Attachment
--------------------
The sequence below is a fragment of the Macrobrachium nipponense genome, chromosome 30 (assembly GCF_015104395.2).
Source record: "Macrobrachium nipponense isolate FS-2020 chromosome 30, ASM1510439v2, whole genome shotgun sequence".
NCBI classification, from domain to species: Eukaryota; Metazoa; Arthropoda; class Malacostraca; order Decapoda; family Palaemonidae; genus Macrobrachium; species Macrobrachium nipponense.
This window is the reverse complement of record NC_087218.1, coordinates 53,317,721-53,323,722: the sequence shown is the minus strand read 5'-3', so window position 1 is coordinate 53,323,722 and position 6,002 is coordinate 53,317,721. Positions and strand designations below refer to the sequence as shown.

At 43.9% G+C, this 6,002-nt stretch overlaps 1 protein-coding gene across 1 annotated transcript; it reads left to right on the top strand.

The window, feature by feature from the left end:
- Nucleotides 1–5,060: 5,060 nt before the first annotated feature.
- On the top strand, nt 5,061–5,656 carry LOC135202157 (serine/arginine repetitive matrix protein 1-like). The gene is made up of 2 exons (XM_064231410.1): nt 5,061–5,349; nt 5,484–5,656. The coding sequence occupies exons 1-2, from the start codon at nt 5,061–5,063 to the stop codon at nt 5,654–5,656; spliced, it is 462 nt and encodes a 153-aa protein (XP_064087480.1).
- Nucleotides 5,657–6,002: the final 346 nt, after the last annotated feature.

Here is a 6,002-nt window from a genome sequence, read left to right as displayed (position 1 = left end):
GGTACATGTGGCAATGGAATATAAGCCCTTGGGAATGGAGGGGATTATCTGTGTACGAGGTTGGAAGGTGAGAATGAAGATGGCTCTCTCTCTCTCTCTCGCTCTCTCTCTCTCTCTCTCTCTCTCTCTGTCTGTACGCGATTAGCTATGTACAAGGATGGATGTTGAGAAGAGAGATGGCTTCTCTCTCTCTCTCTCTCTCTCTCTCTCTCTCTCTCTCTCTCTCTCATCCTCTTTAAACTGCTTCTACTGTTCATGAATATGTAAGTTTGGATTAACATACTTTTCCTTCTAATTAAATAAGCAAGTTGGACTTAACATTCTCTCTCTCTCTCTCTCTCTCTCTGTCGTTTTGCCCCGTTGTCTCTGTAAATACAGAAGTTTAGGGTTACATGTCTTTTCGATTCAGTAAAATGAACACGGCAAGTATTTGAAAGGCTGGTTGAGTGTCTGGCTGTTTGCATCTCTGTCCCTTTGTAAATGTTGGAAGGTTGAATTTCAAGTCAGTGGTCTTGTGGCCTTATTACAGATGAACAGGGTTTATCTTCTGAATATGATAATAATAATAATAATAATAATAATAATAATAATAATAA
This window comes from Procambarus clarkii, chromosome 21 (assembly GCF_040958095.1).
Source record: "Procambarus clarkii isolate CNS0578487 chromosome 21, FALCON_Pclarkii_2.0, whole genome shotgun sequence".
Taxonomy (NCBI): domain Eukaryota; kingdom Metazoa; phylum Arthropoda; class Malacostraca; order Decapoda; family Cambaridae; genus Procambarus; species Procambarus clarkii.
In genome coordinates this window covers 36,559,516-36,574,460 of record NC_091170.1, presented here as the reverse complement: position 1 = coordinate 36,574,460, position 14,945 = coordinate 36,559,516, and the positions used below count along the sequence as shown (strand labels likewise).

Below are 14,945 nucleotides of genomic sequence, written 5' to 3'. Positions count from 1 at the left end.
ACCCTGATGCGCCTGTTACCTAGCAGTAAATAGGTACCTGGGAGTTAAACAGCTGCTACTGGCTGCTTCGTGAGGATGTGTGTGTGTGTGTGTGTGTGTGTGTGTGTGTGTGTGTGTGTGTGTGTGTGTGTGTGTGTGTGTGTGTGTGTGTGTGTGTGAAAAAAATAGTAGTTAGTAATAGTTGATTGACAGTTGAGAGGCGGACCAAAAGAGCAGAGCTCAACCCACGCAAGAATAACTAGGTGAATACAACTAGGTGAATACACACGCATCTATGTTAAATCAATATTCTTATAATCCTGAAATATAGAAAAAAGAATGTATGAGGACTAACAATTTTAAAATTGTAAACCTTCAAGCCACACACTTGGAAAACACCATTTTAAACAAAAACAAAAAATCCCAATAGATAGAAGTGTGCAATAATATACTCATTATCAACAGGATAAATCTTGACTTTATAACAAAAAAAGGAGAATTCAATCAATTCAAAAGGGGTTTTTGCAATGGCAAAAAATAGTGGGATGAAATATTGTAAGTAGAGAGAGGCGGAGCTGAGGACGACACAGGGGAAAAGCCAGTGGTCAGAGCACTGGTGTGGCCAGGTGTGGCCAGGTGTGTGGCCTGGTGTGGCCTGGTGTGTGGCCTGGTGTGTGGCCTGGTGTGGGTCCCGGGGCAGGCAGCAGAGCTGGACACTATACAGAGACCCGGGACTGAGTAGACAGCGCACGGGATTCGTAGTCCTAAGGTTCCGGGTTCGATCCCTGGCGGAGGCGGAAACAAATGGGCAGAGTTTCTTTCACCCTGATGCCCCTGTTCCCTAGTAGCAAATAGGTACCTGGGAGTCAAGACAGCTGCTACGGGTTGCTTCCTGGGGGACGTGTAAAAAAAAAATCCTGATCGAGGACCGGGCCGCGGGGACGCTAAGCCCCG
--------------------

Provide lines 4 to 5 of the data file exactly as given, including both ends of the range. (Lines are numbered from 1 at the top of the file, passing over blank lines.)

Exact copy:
This window is the reverse complement of record NC_087218.1, coordinates 53,317,721-53,323,722: the sequence shown is the minus strand read 5'-3', so window position 1 is coordinate 53,323,722 and position 6,002 is coordinate 53,317,721. Positions and strand designations below refer to the sequence as shown.

At 43.9% G+C, this 6,002-nt stretch overlaps 1 protein-coding gene across 1 annotated transcript; it reads left to right on the top strand.